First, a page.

from The American Heritage® Dictionary of the English Language, 4th Edition
- n. A rounded prominence at the end of a bone, most often for articulation with another bone.
from Wiktionary, Creative Commons Attribution/Share-Alike License
- n. A smooth prominence on a bone where it forms a joint with another bone.
from the GNU version of the Collaborative International Dictionary of English
- n. A bony prominence; particularly, an eminence at the end of a bone bearing a rounded articular surface; -- sometimes applied also to a concave articular surface.
from The Century Dictionary and Cyclopedia
- n. In anatomy, a protuberance on the end of a bone serving to form an articulation with another bone: more especially applied to the prominences of the occipital bone for articulation with the atlas, to the prominences at the distal extremity of the humerus and femur respectively, and to the proximal articular extremity of the lower jawbone of mammals.
- n. In the arthropod or articulated animals, a rounded portion of the hard integument fitting into another part to which it is articulated, as the proximal ends of the tibiæ in insects.
- n. An ancient Greek long measure, the eighth of a foot. See foot.
from WordNet 3.0 Copyright 2006 by Princeton University. All rights reserved.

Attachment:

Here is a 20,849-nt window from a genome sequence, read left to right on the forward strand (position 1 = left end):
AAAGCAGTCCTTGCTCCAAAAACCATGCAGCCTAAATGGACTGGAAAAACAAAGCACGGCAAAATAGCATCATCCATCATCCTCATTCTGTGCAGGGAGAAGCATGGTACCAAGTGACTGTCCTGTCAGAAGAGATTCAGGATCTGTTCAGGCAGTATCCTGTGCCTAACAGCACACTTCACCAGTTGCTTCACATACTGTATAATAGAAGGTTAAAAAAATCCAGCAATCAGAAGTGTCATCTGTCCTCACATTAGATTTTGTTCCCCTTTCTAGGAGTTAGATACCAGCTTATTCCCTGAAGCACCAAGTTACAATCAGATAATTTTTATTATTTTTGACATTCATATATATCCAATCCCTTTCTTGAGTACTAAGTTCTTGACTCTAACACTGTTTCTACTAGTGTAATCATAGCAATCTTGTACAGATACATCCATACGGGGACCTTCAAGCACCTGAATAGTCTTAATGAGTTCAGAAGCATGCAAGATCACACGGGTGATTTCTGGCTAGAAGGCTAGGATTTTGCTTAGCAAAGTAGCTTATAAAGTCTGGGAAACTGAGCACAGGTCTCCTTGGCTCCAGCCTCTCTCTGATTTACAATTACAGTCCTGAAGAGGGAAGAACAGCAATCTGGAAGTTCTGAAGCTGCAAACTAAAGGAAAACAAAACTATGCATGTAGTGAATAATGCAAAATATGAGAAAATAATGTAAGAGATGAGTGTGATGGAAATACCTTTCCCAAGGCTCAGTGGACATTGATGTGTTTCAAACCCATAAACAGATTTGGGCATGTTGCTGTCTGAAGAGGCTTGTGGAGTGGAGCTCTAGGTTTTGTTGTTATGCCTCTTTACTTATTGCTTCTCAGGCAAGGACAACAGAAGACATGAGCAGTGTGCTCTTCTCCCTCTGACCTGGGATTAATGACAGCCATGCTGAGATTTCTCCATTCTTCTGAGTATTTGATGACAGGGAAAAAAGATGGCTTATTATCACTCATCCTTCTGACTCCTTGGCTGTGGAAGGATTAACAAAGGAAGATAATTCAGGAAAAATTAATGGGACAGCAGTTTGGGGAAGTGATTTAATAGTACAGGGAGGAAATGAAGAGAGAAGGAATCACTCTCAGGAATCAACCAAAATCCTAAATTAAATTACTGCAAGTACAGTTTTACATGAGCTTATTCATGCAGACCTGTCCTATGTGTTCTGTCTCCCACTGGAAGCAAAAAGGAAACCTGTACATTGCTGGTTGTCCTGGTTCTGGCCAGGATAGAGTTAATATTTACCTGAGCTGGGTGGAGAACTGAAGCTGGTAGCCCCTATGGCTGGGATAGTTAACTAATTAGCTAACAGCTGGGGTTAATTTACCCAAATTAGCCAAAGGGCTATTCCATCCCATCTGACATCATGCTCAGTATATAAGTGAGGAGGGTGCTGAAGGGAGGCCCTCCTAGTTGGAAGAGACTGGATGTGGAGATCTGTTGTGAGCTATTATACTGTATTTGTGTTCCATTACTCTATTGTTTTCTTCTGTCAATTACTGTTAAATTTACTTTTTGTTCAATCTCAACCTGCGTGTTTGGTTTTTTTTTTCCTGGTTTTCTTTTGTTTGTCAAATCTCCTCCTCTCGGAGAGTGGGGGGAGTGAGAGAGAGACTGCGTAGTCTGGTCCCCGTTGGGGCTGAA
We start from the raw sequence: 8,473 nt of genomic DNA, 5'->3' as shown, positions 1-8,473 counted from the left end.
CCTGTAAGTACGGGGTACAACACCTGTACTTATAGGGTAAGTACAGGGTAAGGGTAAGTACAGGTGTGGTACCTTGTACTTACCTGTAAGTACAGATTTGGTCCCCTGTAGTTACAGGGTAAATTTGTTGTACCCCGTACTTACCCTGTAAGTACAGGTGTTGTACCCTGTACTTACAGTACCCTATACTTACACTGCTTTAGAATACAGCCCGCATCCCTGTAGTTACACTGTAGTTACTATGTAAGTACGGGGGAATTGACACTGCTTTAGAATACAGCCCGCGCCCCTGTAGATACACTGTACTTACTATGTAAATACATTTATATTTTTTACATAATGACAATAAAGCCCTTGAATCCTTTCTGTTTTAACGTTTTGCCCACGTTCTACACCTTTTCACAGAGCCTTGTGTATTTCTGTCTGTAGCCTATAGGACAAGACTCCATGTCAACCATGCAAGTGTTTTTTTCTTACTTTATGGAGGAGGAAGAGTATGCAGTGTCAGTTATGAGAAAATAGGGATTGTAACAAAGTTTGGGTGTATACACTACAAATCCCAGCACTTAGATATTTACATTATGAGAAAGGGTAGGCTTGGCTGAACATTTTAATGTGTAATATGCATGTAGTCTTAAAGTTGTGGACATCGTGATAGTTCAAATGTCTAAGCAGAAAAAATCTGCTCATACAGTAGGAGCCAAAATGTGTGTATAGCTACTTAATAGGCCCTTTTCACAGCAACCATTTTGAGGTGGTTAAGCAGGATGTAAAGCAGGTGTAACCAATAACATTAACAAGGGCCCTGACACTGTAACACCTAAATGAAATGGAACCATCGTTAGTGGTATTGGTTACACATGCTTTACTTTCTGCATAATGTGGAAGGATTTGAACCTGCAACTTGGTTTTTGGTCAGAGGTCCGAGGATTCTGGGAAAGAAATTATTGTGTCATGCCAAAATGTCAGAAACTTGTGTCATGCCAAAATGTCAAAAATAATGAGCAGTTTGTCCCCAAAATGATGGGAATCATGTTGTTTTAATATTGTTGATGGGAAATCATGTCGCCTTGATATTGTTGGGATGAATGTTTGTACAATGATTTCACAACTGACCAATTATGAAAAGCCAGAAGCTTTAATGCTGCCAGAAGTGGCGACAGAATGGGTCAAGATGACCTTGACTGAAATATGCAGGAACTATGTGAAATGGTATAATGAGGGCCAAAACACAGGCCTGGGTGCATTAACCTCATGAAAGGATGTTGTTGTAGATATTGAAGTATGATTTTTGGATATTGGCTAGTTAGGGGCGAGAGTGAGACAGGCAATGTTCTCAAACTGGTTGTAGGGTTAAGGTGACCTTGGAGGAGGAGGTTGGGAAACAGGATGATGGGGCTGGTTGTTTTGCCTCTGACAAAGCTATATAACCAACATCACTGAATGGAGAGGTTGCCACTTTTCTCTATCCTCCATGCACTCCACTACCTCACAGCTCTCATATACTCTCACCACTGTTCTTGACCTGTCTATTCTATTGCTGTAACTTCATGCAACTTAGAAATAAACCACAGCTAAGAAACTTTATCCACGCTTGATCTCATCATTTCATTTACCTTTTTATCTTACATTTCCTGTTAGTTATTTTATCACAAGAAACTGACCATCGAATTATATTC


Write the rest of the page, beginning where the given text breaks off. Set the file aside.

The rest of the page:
- n. a round bump on a bone where it forms a joint with another bone
Extending lateralward from the posterior half of the condyle is a quadrilateral plate of bone, the jugular process, excavated in front by the jugular notch, which, in the articulated skull, forms the posterior part of the jugular foramen.
The superior articular surfaces of the navicular, lunate, and triangular form a smooth convex surface, the condyle, which is received into the concavity.
At the lateral extremity of the condyle is a small tubercle for the attachment of the temporomandibular ligament.
The condyle is a smooth, hard, metal ball about 3/16 in in diameter that attaches to the ramus to provide a pivot.
The best news about the injury is that it is in a nonweight bearing area of the knee, the posterior lateral femoral condyle, which is why it was originally thought to be a hamstring injury.
In anterior view, the three specimens share an enlarged medial condyle, which is expanded medially and cranio-caudally
Medial to the lateral condyle is the medial condyle which is not as rounded or as large as the lateral condyle and merges with the main proximal articular surface.
An arthroscopic examination in South Africa revealed a small 2cm x 2. 5cm defect of the medial femoral condyle.
While most birds have just one occipital condyle, hornbills have two, as there is an accessory one on the supraoccipital (the bone that forms the upper border to the foramen magnum).
And no, it's not just a condyle of the ulna peeking through from the other side.